OFFICIALS of the Commission on Human Rights (CHR) 7 were saddened by the move of Congress to minimize their annual budget to P1,000.
Last Tuesday, a total of 119 lawmakers approved on second reading to allocate P1,000 for CHR’s 2018 budget while 32 voted against the proposal.
In a statement, CHR 7 Director Arvin Odron told SunStar Cebu he shares the sentiment of all CHR personnel assigned in various offices nationwide.
“Understandably, nobody is happy with the decision of the Committee on Appropriations of the Lower House allotting the CHR a P1,000 budget for year 2018,” Odron said.
But Odron clarified that it wasn’t the end for CHR yet.
He said that the Senate recently approved their version of CHR’s 2018 budget worth P625 million.
Odron is banking on the decision of the Bicameral Conference Committee to come up with a reasonable budget from both House and Senate versions.
The Bicameral Conference Committee is composed of members of the House and Senate.
On his part, CHR 7 chief investigator Leo Villarino thanked the three Cebu congressmen who voted against the slashing of the commission’s budget.
Cebu Representatives Raul Del Mar (Cebu City, north district), Wilfredo Caminero (Cebu, 2nd district) and Aileen Radaza (Lapu-Lapu City, lone district) counted among the 92 lawmakers who voted against the reduction of CHR’s budget.
IBP Cebu City
The Integrated Bar of the Philippines (IBP) Cebu City Chapter, in a statement, opposed “in the strongest possible terms” the move.
“We must not allow this to happen and succeed with our voice muted or subdued, otherwise, we will have forsaken our oath and acquiesced to the erosion of law in our democracy,” the IBP Cebu City chapter said.
The move came as the CHR continues to be critical of the current administration’s war on illegal drugs, which saw the killing of thousands of individuals.
Pursuant to Section 18 of the 1987 Constitution, the CHR is mandated to “investigate, on its own or on complaint by any party, all forms of human rights violations involving civil and political rights.”
IBP Cebu City said lawmakers who voted in favor of the CHR’s budget reduction was “clearly a vindictive act...to cripple the CHR” after the agency denounced the administration’s war on drugs.
“De-funding the CHR will not only cripple its operation and render it powerless to help those that it is mandated to protect, but it also serves to further peddle the misconception that the CHR is useless for failing to investigate crimes committed by private groups and individuals,” the statement read.
The lawyers’ group reminded the Congress of its responsibility to “give highest priority to the enactment of measures that protect and enhance the right of all people to human dignity.”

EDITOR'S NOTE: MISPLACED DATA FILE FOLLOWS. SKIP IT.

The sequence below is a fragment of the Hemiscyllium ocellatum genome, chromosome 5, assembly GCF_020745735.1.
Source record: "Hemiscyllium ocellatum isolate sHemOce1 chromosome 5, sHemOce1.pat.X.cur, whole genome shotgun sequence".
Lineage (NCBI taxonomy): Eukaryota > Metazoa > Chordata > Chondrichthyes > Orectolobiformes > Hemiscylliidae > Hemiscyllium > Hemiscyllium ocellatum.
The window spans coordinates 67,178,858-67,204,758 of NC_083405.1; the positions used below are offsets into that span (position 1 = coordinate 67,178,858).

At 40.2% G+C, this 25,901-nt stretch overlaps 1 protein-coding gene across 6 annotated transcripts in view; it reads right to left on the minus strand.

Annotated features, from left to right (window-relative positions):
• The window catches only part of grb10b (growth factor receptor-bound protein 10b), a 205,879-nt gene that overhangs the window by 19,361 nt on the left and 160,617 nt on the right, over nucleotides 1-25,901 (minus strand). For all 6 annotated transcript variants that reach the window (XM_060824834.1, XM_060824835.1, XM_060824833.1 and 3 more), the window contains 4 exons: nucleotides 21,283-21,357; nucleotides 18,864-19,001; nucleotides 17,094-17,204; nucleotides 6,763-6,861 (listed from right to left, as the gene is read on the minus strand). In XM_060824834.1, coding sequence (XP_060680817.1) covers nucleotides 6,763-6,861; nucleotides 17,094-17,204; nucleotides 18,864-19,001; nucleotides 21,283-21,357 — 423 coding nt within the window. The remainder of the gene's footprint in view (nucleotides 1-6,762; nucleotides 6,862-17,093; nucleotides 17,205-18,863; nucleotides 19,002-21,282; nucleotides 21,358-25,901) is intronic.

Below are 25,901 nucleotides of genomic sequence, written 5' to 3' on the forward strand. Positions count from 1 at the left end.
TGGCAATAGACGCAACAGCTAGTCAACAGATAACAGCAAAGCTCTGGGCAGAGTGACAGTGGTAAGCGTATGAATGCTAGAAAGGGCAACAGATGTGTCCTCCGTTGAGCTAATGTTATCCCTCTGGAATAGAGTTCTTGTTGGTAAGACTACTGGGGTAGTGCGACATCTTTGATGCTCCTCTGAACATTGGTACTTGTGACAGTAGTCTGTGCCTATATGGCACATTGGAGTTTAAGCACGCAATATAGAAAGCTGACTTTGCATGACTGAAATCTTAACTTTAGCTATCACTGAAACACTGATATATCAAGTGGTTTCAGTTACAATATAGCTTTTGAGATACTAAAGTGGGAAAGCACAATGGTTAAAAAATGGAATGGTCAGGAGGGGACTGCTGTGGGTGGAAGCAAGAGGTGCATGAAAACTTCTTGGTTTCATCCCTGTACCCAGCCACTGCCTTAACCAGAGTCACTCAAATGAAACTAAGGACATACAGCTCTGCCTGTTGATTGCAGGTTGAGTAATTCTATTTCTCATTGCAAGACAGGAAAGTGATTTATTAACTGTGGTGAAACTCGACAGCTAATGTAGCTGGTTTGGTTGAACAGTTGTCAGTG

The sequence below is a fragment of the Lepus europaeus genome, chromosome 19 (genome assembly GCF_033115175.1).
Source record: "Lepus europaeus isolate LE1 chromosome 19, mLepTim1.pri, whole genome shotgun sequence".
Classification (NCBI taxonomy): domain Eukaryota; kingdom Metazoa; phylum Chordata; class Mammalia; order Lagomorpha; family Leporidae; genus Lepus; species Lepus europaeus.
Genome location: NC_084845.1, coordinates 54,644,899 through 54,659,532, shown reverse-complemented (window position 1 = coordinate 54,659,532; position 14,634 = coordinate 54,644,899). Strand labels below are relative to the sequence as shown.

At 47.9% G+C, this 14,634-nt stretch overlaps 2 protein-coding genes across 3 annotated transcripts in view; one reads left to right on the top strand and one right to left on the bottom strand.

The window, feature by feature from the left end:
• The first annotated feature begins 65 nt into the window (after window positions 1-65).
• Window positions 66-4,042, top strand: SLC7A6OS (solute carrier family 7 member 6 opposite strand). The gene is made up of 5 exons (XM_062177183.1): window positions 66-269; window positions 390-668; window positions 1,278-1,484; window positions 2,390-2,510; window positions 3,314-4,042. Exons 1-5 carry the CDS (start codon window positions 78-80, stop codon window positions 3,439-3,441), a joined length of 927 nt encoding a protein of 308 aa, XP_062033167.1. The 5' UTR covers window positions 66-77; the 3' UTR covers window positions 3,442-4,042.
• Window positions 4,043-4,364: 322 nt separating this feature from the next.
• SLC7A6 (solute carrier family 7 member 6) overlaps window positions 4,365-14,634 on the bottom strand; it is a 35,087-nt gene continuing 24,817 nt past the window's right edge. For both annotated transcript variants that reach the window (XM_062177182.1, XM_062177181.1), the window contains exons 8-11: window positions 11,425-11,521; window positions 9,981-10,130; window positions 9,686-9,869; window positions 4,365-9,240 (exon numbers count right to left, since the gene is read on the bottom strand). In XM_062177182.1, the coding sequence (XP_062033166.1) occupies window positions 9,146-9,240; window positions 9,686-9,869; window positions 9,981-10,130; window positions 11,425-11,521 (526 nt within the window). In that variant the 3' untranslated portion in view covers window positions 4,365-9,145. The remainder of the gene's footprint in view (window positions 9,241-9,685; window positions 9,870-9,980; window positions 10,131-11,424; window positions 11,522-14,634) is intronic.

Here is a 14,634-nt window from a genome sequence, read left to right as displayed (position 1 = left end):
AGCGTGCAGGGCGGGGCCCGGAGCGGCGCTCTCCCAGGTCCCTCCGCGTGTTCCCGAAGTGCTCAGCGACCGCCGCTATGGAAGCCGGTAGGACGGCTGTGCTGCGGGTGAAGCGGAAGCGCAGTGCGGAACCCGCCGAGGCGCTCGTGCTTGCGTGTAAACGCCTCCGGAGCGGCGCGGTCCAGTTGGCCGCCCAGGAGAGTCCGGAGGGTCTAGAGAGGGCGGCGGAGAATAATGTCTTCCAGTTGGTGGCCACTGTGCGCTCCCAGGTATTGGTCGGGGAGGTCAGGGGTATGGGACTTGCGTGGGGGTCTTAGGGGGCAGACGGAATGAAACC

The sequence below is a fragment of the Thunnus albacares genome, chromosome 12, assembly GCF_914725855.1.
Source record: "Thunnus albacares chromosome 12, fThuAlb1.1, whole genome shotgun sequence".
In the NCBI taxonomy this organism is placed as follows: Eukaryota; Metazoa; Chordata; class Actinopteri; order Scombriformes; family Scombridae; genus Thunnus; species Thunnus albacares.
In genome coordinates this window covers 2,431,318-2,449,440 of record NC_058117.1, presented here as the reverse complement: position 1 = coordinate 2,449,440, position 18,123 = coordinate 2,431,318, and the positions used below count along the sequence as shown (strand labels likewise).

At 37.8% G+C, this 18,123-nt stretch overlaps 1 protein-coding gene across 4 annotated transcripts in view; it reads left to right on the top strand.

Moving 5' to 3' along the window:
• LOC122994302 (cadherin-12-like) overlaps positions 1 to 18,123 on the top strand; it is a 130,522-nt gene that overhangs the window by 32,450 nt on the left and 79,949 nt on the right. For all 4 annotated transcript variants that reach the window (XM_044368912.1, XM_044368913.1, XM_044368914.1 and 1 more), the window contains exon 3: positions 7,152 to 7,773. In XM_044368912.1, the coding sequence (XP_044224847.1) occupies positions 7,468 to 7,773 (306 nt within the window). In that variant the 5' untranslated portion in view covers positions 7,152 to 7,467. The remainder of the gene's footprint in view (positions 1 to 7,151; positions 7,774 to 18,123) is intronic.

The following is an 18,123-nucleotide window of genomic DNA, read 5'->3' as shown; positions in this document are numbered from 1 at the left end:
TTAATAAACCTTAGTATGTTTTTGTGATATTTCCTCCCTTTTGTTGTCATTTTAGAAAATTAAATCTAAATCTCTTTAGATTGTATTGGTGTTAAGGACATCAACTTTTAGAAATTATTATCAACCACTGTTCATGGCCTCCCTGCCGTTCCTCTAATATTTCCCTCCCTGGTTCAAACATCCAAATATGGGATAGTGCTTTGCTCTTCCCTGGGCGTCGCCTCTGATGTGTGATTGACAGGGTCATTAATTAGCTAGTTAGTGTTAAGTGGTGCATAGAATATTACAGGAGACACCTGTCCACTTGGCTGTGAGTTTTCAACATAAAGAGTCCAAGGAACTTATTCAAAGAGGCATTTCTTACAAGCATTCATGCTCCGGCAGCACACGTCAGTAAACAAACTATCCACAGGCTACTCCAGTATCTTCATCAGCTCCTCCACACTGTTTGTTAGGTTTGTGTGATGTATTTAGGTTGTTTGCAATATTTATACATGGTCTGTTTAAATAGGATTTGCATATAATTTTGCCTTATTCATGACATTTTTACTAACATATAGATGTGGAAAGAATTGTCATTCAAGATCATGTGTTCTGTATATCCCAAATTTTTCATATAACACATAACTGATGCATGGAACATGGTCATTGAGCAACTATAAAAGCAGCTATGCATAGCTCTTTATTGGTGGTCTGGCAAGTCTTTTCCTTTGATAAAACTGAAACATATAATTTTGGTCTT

“Going after the CHR is anathema to that mandate. It sends a wrong message to victims of human rights abuses, further propagates a culture of impunity in our society, and paints the picture that we are governed not by the rule of law, but of men,” the statement read. “It is a blatant affront to the Constitution and the very ideals and aspirations enshrined therein and sought to be achieved.”
Likewise, the lawyers’ group urged lawyers to educate people on the role and function of the CHR as an institution and its essence in a democracy.
Meanwhile, Lapu-Lapu City Mayor Paz Radaza is proud of the decision of her daughter, Rep. Aileen Radaza, who voted against the proposed P1,000 budget for the CHR for 2018.
In a press conference yesterday, Paz said the amount is too small for the operation of the commission for the whole year.
Aileen was among the 32 lawmakers who opposed the move.
“Aileen wondered how the CHR will operate with such a budget because it’s just too small. I texted her and I said ‘I’m proud of you,’” the mayor said.
Although the mayor believes that the proposed budget for CHR is not right, she also brought up how the CHR immediately concluded that the shame campaign in Barangay Pajo, Lapu-Lapu was a violation of the law.
“Let us say it was not right, but have they investigated? I believe that there is something right in the campaign, but they immediately generalized that it is unconstitutional,” she said.
Calling it a ridiculous move, Rep. Raul del Mar (Cebu City, north district) voted against the budget cut.
“Let the people who would vote on future amendments to the Constitution decide the fate of the CHR. Not us, not by mutilating and mangling its budget,” del Mar said in a statement explaining his “no” vote last Tuesday.
He said he voted against the proposal because giving the commission a P1,000 budget for the whole year would, in effect, “cripple, maim, even kill the commission, which surely is not what the Constitution intends.”
“We need to be reminded that the CHR was created to help curb excesses and abuses in the seat of power. The framers of the 1987 Constitution saw it fit to create CHR as an independent body, free of coercion or reprisal,” said del Mar.
Cebu City Mayor Tomas Osmeña, on the other hand, said that the budget cut is good for the CHR even if it may affect its service.
He said the CHR only asserts the human rights of the criminals and not those of the victims of crimes.
The mayor added that they can’t even defend policemen who killed criminals in the line of their duty.
“Under the way they exercise it, the criminals have human rights. It’s the victims who don’t have human rights. When a policeman gets killed or victim of rape, you think they will move? No,” he said.
The development also earned criticism from several legal groups including the School of Law of the University of San Jose-Recoletos.
In an official statement, the school denounced Congress’s move as it runs afoul to the mandate of the Constitution, particularly under Section 1 of the Article XIII that requires Congress to prioritize the enactment of the measures that protect and enhance the right of all the people to human dignity. (FMG, GMD, LRC, RVC, JKV)